Apple had first overtaken Exxon Mobil Corporation (NYSE:XOM) as the world’s largest publicly traded company in August 2011, but Apple has now handed the mantle back to Exxon, following several difficult weeks which have seen its share price fall to a 12 month low. Apple as of now has a total market cap of $413.06 billion; Exxon, on the other hand, has a market cap of $418.23 billion.
Exxon’s fourth-quarter profit rose 2 percent as higher oil prices offset a drop in production. The world’s largest publicly traded oil company announced that it sold 27 percent more crude between October and December as compared to last year. Natural gas prices also jumped 27 percent outside the United States. Higher prices pushed net income to $9.4 billion, or $1.97 per share, in the fourth quarter, matching Wall Street expectations. It made $9.25 billion, or $1.85 per share, a year earlier. Revenue rose 15.6 percent to $121.6 billion in the latest quarter. Exxon, based in Irving, Texas, said that production declined nearly 9 percent in the quarter, even after spending a record $36.8 billion last year in search of new sources of crude and natural gas.
Exploration projects can take years to yield new production. And some of Exxon’s biggest investments recently have been in U.S. natural gas fields, which so far haven’t paid off because prices have dropped to their lowest levels in a decade. Crude production declined as some of its fields matured and produced less. And many contracts in foreign countries limit the amount of oil that Exxon can sell as prices rise, not to mention the fact that natural gas demand fell in Europe as well.
Overall, earnings in Exxon’s exploration and production business rose 18 percent, offsetting a 63 percent drop in income from the company’s refining business. The company’s refineries, which produce gasoline, diesel, and other fuels, have struggled to pass on the higher cost of their primary input, which is crude. Exxon announced that it is selling its Japanese refining and marketing business for $3.9 billion following an extended slide in Japanese fuel demand. Exxon’s chemicals business also saw profits decline 49 percent. For the full year, Exxon’s net income rose 34.8 percent, while revenue rose 26.9 percent.
Since mid 2010 Exxon’s market price has increased from its low of about $57 to the current price of about $91 per share, as is shown in the graph below. That is an increase of 60% in market price in 2.5 years time. Also it is interesting to see that it is back around its pre-crisis high.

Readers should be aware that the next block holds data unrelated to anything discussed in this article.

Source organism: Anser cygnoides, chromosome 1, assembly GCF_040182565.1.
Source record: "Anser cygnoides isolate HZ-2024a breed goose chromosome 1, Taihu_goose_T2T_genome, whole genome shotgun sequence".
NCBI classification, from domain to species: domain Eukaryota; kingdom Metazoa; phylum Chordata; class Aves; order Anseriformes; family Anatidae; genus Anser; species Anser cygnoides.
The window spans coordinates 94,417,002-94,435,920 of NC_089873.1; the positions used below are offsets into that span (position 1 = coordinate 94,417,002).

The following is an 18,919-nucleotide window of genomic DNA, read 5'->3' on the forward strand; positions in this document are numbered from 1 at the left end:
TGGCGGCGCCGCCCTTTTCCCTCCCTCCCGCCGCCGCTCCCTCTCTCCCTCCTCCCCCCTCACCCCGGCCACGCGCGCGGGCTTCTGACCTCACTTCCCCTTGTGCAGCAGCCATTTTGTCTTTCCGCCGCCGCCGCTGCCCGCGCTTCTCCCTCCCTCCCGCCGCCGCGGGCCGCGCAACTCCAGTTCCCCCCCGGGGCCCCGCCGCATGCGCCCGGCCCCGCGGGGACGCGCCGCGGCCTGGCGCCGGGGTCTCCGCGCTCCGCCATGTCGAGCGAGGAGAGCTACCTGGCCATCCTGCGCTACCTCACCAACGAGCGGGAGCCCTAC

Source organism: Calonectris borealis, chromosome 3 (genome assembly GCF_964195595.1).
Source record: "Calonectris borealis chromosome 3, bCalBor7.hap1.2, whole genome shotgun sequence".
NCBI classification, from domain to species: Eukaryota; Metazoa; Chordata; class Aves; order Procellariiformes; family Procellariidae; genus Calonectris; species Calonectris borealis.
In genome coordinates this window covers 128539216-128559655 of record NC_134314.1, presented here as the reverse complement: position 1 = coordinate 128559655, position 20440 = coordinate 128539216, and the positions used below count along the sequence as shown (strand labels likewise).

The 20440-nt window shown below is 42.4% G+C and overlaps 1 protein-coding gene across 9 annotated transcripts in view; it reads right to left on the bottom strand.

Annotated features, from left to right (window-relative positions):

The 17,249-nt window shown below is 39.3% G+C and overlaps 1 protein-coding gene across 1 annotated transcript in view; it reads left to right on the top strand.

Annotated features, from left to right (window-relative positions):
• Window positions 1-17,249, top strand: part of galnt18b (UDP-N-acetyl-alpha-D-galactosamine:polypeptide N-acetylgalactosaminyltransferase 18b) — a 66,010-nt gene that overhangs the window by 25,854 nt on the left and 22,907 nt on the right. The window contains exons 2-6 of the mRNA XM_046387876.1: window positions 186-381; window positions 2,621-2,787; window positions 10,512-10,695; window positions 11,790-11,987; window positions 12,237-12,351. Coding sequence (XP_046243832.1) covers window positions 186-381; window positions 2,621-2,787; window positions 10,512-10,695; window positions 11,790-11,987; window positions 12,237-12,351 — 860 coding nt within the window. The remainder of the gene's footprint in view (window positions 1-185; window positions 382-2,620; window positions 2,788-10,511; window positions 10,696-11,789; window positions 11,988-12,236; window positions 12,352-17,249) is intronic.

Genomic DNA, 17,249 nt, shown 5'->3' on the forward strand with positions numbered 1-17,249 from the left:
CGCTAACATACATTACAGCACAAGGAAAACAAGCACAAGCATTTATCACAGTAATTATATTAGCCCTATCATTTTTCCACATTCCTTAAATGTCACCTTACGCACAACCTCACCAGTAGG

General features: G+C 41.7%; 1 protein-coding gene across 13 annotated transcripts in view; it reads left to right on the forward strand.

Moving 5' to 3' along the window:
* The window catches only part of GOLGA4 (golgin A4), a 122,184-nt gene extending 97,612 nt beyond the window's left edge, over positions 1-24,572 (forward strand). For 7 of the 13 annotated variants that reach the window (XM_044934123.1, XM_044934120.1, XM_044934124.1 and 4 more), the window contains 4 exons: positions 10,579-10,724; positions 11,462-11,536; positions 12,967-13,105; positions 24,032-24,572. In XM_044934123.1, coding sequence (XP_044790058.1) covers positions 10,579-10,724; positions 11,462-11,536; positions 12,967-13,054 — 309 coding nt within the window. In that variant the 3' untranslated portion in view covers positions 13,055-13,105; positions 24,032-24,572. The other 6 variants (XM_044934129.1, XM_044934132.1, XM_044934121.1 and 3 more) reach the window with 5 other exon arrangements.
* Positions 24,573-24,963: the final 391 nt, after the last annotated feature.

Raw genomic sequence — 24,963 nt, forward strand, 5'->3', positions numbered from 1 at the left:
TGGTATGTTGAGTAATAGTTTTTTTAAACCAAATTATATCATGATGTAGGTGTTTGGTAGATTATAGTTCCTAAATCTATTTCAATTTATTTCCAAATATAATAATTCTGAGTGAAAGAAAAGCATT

Source: Ycharts.com ( X-axis: Year, Y-axis: Share Price)
An intensive analysis of Exxon’s cash flow statement highlighted one strong point of Exxon–the ability to generate huge amounts of cash.
Operating cash indicates if the company is able to generate its own cash, instead of funds coming from outside financing activities. As shown in the tables below, operating cash is growing year over year as of 2009, with a slight decrease in 2012.
With operating cash the company is able to fund its investing and financing requirements. As we look at the increase/decrease in net cash in the tables, we see that Exxon has significantly been using up its cash reserves in the last few quarters. One of the main reasons is that it has been buying back its own stock–already about 15.6 billion worth in 2012. In a cash flow statement this is indicated with the “Issuance (Retirement) of Stock, Net” item.
Note: All values in tables are in Millions of USD
Exxon vs Other Companies
Major oil companies’ fourth-quarter earnings reports got off to a bumpy start, with Royal Dutch Shell plc (ADR) (NYSE:RDS.A)’s profit disappointing investors and ConocoPhillips (NYSE:COP) projecting total production for this year will be lower than in 2012.
ConocoPhillips, based in Houston, said that because of planned maintenance, downtime at some facilities, and seasonal issues in the second and third quarters of 2013, it expects full-year production from continuing operations of 1.48 million to 1.53 million barrels of oil equivalent per day. Full-year 2012 production was 1.58 million barrels per day. The muted outlook came as the company reported that its fourth-quarter profit fell nearly 58 percent. The decline partly reflected the spinoff of downstream businesses that were included in the year-ago results. The spinoff of the new Phillips 66 removed ConocoPhillips from the ranks of integrated, Big Oil rivals, against which it’s been measured in the past.